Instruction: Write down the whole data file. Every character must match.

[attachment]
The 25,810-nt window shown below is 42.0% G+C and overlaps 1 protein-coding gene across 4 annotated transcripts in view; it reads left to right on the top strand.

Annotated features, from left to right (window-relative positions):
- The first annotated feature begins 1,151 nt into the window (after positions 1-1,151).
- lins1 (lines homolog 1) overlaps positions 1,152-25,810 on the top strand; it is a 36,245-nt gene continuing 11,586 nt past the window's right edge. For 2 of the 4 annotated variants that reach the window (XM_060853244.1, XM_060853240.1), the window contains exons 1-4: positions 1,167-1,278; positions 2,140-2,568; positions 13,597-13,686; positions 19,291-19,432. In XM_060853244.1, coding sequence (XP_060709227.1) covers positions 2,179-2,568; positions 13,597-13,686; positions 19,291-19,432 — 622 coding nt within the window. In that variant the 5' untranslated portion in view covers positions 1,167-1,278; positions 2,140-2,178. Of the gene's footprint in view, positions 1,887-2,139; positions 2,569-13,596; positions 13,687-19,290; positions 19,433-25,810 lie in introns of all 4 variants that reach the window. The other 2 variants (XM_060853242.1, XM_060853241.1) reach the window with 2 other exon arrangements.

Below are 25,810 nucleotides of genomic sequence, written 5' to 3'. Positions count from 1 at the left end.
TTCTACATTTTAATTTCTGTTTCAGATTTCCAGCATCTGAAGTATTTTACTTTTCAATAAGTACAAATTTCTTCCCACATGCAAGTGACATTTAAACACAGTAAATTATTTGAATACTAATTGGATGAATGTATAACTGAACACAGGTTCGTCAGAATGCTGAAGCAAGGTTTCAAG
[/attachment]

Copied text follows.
The 25,810-nt window shown below is 42.0% G+C and overlaps 1 protein-coding gene across 4 annotated transcripts in view; it reads left to right on the top strand.

Annotated features, from left to right (window-relative positions):
- The first annotated feature begins 1,151 nt into the window (after positions 1-1,151).
- lins1 (lines homolog 1) overlaps positions 1,152-25,810 on the top strand; it is a 36,245-nt gene continuing 11,586 nt past the window's right edge. For 2 of the 4 annotated variants that reach the window (XM_060853244.1, XM_060853240.1), the window contains exons 1-4: positions 1,167-1,278; positions 2,140-2,568; positions 13,597-13,686; positions 19,291-19,432. In XM_060853244.1, coding sequence (XP_060709227.1) covers positions 2,179-2,568; positions 13,597-13,686; positions 19,291-19,432 — 622 coding nt within the window. In that variant the 5' untranslated portion in view covers positions 1,167-1,278; positions 2,140-2,178. Of the gene's footprint in view, positions 1,887-2,139; positions 2,569-13,596; positions 13,687-19,290; positions 19,433-25,810 lie in introns of all 4 variants that reach the window. The other 2 variants (XM_060853242.1, XM_060853241.1) reach the window with 2 other exon arrangements.

Below are 25,810 nucleotides of genomic sequence, written 5' to 3'. Positions count from 1 at the left end.
TTCTACATTTTAATTTCTGTTTCAGATTTCCAGCATCTGAAGTATTTTACTTTTCAATAAGTACAAATTTCTTCCCACATGCAAGTGACATTTAAACACAGTAAATTATTTGAATACTAATTGGATGAATGTATAACTGAACACAGGTTCGTCAGAATGCTGAAGCAAGGTTTCAAG